This post is broken in 2 parts…
Part I: Native vs PWA vs AMP
PART I: Native vs PWA vs AMP
Let us first go down memory lane to understand why and how the PWA and AMP technology came into existence, keeping in mind the eCommerce industry…
If you are already aware of what the PWA and AMP technologies bring to the table as against Native mobile apps, you can skip Part I. You can move directly to Part II where the question “Can AMP and PWA be used together in a mobile first eCommerce application?” is answered.
Native apps have for long enjoyed the innate features provided by the device and its OS due to the natural access to the device and its accessories. The overwhelming enhancements that devices have undergone, have helped mobile apps to bombard the end user with humungous facilities that have in turn resulted in driving unbeatable engagement with the users.
The downside is that mobile apps have for long been subjected to the monopoly of the app-stores in many ways including erratic approval/rejection behaviour, monopolized monetization of the in-app purchase model, and more. They have also faced the wrath of the user in the face of shortage of device memory, when users do not think twice before deleting an app from their device in order to free some memory. There have also been production level issues like the wastage of effort to create the same app over multiple platforms, repetitive and cumbersome app-store deployment process and update-lag issues that come with every version upgrade, difficulties in the discovery of the app on the app store search, etc.
PWA or Progressive Web Application
Progressive Web Apps claims to overcome most, if not all, of the issues inherent in a native mobile app. A PWA is a website based on the mobile-first design approach aimed at giving the end user the experience of a mobile first ecommerce application over the browser. In other words, PWAs are optimized mobile-web pages that deliver app-like functionality.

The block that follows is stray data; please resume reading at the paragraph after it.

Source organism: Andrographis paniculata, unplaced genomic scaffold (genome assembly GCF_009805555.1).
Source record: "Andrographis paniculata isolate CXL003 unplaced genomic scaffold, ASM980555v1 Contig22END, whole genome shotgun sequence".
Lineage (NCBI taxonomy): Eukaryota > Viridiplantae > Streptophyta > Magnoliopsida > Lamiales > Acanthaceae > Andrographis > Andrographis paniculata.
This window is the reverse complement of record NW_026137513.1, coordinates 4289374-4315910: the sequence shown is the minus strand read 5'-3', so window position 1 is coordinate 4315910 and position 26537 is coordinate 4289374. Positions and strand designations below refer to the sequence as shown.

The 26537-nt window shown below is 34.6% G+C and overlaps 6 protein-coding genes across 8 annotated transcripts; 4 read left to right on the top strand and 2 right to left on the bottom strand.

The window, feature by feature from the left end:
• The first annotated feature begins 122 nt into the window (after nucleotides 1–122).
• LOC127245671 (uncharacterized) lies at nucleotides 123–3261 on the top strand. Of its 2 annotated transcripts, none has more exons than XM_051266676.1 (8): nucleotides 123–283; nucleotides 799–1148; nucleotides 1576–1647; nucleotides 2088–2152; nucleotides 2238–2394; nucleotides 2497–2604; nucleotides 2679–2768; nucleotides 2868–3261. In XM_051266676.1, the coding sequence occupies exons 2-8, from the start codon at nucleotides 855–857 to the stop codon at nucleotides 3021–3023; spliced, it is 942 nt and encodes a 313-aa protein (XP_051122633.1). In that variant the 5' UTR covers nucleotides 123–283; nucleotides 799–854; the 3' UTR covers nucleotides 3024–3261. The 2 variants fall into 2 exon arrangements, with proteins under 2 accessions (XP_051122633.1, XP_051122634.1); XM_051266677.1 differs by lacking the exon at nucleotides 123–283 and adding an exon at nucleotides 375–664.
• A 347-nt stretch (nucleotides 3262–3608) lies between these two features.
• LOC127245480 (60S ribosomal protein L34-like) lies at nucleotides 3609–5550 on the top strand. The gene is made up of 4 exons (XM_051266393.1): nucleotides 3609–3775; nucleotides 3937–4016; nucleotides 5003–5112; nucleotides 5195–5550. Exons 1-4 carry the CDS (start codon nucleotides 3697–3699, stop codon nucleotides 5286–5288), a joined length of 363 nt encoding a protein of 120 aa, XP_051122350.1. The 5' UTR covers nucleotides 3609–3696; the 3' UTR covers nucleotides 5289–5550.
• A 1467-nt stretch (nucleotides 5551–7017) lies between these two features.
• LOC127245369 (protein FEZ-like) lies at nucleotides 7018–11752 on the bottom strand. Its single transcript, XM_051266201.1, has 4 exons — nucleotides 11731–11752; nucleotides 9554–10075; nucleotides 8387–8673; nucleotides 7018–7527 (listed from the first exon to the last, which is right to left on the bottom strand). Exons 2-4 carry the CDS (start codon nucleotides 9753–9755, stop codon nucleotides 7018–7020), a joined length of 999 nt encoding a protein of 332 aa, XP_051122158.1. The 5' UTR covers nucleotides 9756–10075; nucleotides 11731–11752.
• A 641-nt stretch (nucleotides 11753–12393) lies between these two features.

One of the USPs of a PWA is that it is accessible on the user’s device without requiring any download or installation from the app stores.
PWA brings many advantages to the industry…
- Single, platform-independent development effort
- No need of app-store deployment
- faster transition between pages,
- complete app-like interface,
- ability to send push notifications,
- offline content accessibility,
- access to device camera, accelerometer, etc.,
- easy upgrades
- searchable on the world wide web
Few of the downsides of the PWA are…
- it cannot access some of the innate device features like the device Contacts,
- it cannot provide in-app purchase,
- not available on the app-stores to compete with similar apps deployed there.
(Although Google has come up with Trusted Web Activities or TWA for publishing Progressive Web App to the Google Play Store.
PWA adoption is increasing among mobile first eCommerce applications as they enable businesses to effectively engage and convert customers through the app-like, high performance experience that they provide to online businesses on the mobile-web.
The expectation of FAST loading web pages soon got replaced by that of INSTANTLY loading web pages. This gave birth to the concept of the AMP and are now recommended for all publishers targeting mobile users…
AMP or Accelerated Mobile Pages
The primary benefits promised by an AMP are:
- instantly delivering mobile friendly pages,
- advantage of good mobile SEO and therefore increased mobile traffic,
- improved ad view due to fast loading AMP ads,
- higher click-through rate as a result of being featured on the Google search top stories carousel.
This leads us to a critical question…
Can AMP and PWA be used together in an mCommerce app? Continue reading about this in Part II of this post.